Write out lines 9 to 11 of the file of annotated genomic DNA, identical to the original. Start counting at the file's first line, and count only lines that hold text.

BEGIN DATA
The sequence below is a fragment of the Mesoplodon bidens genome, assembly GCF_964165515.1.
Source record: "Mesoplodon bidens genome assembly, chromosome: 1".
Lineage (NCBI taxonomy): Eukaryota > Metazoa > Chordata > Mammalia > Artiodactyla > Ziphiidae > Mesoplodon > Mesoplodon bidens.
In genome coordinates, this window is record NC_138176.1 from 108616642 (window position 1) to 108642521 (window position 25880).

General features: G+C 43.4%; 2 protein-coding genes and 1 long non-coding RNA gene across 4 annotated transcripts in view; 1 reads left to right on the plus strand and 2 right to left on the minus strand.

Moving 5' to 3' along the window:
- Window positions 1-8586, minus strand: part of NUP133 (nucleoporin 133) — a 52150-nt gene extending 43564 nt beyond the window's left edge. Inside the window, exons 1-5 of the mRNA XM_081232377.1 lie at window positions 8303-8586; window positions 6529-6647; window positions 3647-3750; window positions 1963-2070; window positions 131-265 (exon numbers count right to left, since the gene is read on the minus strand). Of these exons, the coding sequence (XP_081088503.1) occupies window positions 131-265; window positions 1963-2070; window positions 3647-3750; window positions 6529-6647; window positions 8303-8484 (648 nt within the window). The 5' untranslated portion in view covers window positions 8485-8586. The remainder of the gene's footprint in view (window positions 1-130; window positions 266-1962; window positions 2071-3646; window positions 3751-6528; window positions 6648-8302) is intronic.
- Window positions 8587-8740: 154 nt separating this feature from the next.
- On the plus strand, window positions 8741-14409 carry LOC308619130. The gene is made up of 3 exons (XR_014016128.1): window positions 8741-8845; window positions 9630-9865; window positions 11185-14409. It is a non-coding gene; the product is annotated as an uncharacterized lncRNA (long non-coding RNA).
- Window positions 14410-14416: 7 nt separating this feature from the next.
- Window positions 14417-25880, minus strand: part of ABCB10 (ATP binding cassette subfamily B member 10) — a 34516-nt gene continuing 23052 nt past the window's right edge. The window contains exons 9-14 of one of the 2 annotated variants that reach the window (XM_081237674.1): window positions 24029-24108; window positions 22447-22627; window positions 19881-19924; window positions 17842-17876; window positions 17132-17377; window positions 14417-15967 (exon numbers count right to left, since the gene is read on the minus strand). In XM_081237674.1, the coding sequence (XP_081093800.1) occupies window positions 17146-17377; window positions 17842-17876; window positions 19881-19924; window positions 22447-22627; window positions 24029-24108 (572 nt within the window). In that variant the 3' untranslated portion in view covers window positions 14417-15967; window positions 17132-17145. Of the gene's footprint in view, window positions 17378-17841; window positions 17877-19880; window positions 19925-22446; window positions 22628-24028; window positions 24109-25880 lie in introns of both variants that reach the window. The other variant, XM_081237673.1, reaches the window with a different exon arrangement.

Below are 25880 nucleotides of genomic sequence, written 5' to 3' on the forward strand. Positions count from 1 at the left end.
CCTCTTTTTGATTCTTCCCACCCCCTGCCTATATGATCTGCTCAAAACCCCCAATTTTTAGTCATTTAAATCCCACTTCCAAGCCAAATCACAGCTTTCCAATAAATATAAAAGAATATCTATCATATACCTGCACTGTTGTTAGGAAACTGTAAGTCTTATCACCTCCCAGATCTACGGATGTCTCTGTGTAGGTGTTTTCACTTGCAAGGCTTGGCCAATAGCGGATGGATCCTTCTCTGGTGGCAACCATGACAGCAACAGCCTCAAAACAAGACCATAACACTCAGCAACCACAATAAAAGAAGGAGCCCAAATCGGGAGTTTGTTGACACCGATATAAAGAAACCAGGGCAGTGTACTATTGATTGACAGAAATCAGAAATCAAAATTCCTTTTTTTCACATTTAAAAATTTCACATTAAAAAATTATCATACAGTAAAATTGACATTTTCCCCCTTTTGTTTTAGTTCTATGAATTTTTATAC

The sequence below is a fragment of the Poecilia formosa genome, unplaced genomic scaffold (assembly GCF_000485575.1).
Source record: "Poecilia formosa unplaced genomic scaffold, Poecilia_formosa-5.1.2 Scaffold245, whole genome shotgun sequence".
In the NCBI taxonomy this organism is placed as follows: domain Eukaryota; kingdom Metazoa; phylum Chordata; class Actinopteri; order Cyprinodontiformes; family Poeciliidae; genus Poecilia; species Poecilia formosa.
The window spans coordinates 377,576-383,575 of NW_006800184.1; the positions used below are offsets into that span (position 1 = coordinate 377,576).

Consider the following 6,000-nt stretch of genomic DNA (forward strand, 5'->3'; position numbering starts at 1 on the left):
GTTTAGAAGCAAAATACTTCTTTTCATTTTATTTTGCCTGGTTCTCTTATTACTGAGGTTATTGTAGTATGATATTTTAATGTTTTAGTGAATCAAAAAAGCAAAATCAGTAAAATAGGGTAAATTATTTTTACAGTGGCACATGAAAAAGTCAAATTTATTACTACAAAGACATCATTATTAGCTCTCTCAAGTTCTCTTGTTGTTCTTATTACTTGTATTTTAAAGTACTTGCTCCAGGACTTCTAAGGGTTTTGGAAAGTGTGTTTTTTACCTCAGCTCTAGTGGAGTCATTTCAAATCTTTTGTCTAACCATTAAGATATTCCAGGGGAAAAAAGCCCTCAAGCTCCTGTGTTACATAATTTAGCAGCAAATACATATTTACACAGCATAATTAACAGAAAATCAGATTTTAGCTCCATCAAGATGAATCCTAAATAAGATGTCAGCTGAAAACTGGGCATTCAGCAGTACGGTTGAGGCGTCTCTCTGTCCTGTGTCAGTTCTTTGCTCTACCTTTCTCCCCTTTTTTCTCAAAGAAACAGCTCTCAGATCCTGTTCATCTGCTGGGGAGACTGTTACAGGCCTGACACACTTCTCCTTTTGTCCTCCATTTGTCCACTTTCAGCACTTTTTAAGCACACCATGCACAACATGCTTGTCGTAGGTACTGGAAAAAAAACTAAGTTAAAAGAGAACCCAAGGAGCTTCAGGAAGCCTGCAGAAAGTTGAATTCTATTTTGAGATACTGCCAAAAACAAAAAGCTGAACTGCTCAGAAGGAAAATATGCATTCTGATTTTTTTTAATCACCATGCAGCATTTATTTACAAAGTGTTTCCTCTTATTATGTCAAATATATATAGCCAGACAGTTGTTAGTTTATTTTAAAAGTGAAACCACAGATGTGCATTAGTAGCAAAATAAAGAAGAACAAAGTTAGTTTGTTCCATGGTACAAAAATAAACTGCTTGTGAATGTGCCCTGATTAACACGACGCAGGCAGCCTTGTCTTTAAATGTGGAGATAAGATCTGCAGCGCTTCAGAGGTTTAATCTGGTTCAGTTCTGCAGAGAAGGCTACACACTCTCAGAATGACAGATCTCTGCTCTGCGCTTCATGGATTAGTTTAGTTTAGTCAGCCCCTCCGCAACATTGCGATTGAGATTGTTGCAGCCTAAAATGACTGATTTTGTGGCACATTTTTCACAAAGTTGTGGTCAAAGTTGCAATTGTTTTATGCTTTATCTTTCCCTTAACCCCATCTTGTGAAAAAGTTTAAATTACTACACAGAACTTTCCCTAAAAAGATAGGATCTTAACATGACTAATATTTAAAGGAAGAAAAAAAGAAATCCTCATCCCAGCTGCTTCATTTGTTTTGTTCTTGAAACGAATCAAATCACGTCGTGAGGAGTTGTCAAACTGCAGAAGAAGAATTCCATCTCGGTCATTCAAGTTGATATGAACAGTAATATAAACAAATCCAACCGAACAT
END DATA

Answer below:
- On the plus strand, window positions 8741-14409 carry LOC308619130. The gene is made up of 3 exons (XR_014016128.1): window positions 8741-8845; window positions 9630-9865; window positions 11185-14409. It is a non-coding gene; the product is annotated as an uncharacterized lncRNA (long non-coding RNA).
- Window positions 14410-14416: 7 nt separating this feature from the next.
- Window positions 14417-25880, minus strand: part of ABCB10 (ATP binding cassette subfamily B member 10) — a 34516-nt gene continuing 23052 nt past the window's right edge. The window contains exons 9-14 of one of the 2 annotated variants that reach the window (XM_081237674.1): window positions 24029-24108; window positions 22447-22627; window positions 19881-19924; window positions 17842-17876; window positions 17132-17377; window positions 14417-15967 (exon numbers count right to left, since the gene is read on the minus strand). In XM_081237674.1, the coding sequence (XP_081093800.1) occupies window positions 17146-17377; window positions 17842-17876; window positions 19881-19924; window positions 22447-22627; window positions 24029-24108 (572 nt within the window). In that variant the 3' untranslated portion in view covers window positions 14417-15967; window positions 17132-17145. Of the gene's footprint in view, window positions 17378-17841; window positions 17877-19880; window positions 19925-22446; window positions 22628-24028; window positions 24109-25880 lie in introns of both variants that reach the window. The other variant, XM_081237673.1, reaches the window with a different exon arrangement.